Nation boozing at risky levels

New data from the Australian Institute of Health and Welfare (AIHW) has revealed that, despite knowing the dangers and health outcomes associated with excessive drinking, many Australians are still drinking at levels that are putting them at risk.

The AIHW’s Alcohol, Tobacco and Other Drugs data has shown that in 2017-18, one in five Australians consumed alcohol at levels that put them at risk of harm.

These new figures come as new data released by the Australian Bureau of Statistics (ABS) reveals that 14% of Australians report an increase in alcohol consumption during the COVID-19 lockdown.

“The data released today [26 June 2020] shows that nearly 80% of Australians drink and one in five drink at levels that put them at risk of developing alcohol-related chronic conditions,” says Clare Hughes, Chair of Cancer Council’s Nutrition and Physical Activity Committee.

“It also shoed alcohol is the most common drug that people seek help for.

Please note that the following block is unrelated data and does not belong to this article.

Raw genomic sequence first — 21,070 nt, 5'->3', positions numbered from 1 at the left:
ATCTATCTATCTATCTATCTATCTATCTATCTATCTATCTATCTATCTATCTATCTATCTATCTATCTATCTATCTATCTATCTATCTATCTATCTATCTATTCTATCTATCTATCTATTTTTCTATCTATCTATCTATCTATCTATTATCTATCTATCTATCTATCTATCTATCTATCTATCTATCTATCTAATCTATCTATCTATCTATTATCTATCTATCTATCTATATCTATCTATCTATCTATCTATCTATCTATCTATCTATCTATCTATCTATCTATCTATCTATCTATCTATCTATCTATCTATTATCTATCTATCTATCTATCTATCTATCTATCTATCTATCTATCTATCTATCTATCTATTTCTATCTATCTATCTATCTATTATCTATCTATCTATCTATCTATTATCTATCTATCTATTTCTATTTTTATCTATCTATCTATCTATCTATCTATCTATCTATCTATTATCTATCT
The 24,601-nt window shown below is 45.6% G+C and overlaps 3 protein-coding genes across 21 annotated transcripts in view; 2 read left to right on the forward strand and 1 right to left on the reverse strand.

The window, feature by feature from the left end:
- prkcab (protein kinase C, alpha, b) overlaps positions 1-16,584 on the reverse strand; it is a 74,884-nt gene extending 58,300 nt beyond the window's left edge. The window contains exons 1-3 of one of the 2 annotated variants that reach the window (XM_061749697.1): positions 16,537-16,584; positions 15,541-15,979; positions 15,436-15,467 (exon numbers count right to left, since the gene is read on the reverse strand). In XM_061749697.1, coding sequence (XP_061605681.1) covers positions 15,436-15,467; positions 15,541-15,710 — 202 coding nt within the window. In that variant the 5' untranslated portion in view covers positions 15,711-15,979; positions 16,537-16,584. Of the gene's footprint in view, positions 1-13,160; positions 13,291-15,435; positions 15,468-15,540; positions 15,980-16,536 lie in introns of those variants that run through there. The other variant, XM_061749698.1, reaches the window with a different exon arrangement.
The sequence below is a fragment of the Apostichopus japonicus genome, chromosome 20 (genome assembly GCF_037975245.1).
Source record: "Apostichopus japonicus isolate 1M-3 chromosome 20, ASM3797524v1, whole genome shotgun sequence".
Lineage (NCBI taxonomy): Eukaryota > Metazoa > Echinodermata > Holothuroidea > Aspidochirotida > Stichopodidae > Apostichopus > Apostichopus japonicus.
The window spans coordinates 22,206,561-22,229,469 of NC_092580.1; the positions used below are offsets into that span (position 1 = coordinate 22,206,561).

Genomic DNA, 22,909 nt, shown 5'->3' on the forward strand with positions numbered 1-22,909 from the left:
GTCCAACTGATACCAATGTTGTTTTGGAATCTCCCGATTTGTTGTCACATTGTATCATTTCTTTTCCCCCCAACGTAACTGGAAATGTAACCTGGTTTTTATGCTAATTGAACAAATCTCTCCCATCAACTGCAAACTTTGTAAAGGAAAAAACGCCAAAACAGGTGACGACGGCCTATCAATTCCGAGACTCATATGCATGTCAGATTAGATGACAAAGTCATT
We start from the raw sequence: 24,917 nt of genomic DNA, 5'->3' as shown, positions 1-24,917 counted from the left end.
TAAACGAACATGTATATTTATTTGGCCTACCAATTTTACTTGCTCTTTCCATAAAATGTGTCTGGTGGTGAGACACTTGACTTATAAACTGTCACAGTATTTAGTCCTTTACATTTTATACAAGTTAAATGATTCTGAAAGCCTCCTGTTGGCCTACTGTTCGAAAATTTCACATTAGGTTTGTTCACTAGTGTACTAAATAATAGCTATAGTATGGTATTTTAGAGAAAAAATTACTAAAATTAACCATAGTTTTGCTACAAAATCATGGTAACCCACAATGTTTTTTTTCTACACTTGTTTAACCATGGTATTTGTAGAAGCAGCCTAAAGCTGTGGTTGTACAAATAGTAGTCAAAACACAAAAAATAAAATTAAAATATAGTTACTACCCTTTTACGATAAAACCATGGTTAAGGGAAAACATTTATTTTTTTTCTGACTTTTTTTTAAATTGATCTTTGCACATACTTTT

“So, while alcohol is legal and a socially accepted substance, we know that its use creates a significant health, social and economic burden for Australians.”

Ms Hughes warns that alcohol is “linked to increased risk of seven types of cancer”, including bowel cancer, breast cancer and mouth cancer.

“Research has shown that if all Australians stuck to the current alcohol guidelines, we could prevent 30,000 cancer cases over the next 25 years, so there are significant benefits in reducing alcohol consumption in Australia,” she says.

The current National Health and Medical Research Council (NHMRC) alcohol guidelines recommend no more than two standard drinks per day, with at least two alcohol-free days per week.

However, Ms Hughes says that there is still “some risk with any level of alcohol consumption”.

“What many people don’t realise is that any amount of alcohol increases your risk of cancer, so if you do choose to drink, make sure you drink within the guidelines and try to have some alcohol-free days every week,” she says.

So, while alcohol intake may have increased during the COVID-19 lockdown, with Dry July just around the corner, perhaps this is a good time to give your body a break from the booze.

How Dry July will work this year.

For more information and to register for Dry July, visit: